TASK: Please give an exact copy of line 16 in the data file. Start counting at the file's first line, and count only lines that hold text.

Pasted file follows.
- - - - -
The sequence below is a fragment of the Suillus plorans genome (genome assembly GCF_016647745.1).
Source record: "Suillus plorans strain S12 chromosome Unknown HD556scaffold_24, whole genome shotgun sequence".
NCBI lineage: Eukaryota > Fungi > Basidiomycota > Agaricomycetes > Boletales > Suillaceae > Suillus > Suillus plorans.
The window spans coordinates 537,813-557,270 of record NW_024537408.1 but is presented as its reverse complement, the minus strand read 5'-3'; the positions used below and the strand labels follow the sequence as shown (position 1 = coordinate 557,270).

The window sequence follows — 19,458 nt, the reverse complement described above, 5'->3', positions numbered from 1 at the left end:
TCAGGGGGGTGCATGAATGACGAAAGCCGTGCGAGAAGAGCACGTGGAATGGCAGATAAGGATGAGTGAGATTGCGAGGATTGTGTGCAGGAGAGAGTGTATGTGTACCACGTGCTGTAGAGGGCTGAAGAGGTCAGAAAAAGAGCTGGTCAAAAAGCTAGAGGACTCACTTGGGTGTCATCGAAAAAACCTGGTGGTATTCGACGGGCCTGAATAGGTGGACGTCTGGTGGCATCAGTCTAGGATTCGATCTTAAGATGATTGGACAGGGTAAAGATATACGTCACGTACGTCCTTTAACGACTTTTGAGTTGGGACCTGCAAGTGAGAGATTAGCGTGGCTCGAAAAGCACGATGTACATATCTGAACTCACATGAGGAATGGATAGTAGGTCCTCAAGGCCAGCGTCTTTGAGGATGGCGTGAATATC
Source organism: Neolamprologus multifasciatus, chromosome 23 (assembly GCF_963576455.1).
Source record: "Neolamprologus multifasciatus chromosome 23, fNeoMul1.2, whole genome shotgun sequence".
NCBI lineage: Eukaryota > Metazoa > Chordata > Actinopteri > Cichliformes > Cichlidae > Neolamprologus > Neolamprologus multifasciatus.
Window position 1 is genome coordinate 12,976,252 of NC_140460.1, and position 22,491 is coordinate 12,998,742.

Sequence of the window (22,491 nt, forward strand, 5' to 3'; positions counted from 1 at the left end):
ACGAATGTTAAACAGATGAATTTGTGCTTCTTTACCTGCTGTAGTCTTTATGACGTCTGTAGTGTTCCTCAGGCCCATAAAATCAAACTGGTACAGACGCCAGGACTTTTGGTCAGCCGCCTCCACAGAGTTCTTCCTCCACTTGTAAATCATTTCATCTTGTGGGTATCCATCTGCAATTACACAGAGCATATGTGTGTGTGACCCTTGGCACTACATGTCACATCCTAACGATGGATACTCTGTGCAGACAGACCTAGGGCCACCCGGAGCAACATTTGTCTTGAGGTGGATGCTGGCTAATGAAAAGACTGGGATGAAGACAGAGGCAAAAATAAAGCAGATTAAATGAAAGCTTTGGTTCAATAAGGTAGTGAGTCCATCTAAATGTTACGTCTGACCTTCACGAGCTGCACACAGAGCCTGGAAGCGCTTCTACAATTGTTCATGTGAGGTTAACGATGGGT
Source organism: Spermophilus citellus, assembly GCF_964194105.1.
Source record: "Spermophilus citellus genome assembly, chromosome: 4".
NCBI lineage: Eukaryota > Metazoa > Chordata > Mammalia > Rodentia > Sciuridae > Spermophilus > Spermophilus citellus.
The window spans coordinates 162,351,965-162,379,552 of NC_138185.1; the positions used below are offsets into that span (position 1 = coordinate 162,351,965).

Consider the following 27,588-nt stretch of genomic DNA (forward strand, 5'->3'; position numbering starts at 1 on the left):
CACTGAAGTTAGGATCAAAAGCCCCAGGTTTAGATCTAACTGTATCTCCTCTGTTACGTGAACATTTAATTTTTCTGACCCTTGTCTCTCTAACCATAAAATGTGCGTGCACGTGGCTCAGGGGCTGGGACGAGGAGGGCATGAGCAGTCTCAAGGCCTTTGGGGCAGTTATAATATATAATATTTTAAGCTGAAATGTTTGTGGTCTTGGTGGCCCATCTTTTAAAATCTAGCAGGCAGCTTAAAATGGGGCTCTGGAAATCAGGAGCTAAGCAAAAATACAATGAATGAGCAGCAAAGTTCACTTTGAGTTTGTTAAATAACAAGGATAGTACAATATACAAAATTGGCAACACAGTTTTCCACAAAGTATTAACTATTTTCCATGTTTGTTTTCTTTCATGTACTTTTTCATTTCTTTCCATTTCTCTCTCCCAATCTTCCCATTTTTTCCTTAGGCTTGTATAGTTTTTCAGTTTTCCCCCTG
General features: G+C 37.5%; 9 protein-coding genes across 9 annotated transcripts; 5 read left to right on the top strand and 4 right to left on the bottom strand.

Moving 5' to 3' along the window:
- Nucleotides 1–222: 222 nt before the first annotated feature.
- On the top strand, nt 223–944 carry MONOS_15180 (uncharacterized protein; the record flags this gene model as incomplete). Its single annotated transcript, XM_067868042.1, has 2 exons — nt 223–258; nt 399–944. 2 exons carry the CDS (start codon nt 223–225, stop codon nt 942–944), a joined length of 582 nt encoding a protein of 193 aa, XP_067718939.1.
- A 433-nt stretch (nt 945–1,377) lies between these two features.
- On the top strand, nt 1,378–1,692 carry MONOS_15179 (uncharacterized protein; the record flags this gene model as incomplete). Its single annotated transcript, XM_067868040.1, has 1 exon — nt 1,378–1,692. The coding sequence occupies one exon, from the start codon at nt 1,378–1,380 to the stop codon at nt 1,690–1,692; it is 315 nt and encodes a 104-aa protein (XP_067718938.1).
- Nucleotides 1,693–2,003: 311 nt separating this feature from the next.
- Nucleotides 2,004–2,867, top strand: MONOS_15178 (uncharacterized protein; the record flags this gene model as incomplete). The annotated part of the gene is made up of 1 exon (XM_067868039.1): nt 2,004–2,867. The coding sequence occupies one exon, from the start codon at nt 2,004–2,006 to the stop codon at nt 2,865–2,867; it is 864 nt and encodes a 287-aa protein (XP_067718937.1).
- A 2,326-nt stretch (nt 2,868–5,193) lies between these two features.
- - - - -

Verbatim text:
The window spans coordinates 162,351,965-162,379,552 of NC_138185.1; the positions used below are offsets into that span (position 1 = coordinate 162,351,965).